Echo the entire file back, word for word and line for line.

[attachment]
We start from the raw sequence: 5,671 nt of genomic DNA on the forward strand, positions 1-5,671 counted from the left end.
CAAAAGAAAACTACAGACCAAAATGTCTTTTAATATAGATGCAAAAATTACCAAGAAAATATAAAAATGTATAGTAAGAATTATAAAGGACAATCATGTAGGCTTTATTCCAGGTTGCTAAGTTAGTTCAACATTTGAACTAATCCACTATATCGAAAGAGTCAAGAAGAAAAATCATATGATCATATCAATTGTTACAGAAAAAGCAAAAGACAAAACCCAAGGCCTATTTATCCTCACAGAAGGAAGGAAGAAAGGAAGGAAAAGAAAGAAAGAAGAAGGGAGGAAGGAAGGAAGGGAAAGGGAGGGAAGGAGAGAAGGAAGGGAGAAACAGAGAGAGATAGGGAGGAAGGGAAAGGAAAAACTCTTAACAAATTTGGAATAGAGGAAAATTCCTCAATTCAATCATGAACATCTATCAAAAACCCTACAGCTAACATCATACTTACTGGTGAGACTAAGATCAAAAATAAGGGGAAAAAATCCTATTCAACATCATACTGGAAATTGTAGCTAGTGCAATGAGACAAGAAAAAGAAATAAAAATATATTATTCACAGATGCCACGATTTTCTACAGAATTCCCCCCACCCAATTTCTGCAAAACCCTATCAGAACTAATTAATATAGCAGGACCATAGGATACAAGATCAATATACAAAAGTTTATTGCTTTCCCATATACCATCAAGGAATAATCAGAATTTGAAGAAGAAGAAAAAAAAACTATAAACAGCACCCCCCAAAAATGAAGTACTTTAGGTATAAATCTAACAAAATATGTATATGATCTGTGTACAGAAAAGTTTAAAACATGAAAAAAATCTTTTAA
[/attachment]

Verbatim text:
We start from the raw sequence: 5,671 nt of genomic DNA on the forward strand, positions 1-5,671 counted from the left end.
CAAAAGAAAACTACAGACCAAAATGTCTTTTAATATAGATGCAAAAATTACCAAGAAAATATAAAAATGTATAGTAAGAATTATAAAGGACAATCATGTAGGCTTTATTCCAGGTTGCTAAGTTAGTTCAACATTTGAACTAATCCACTATATCGAAAGAGTCAAGAAGAAAAATCATATGATCATATCAATTGTTACAGAAAAAGCAAAAGACAAAACCCAAGGCCTATTTATCCTCACAGAAGGAAGGAAGAAAGGAAGGAAAAGAAAGAAAGAAGAAGGGAGGAAGGAAGGAAGGGAAAGGGAGGGAAGGAGAGAAGGAAGGGAGAAACAGAGAGAGATAGGGAGGAAGGGAAAGGAAAAACTCTTAACAAATTTGGAATAGAGGAAAATTCCTCAATTCAATCATGAACATCTATCAAAAACCCTACAGCTAACATCATACTTACTGGTGAGACTAAGATCAAAAATAAGGGGAAAAAATCCTATTCAACATCATACTGGAAATTGTAGCTAGTGCAATGAGACAAGAAAAAGAAATAAAAATATATTATTCACAGATGCCACGATTTTCTACAGAATTCCCCCCACCCAATTTCTGCAAAACCCTATCAGAACTAATTAATATAGCAGGACCATAGGATACAAGATCAATATACAAAAGTTTATTGCTTTCCCATATACCATCAAGGAATAATCAGAATTTGAAGAAGAAGAAAAAAAAACTATAAACAGCACCCCCCAAAAATGAAGTACTTTAGGTATAAATCTAACAAAATATGTATATGATCTGTGTACAGAAAAGTTTAAAACATGAAAAAAATCTTTTAA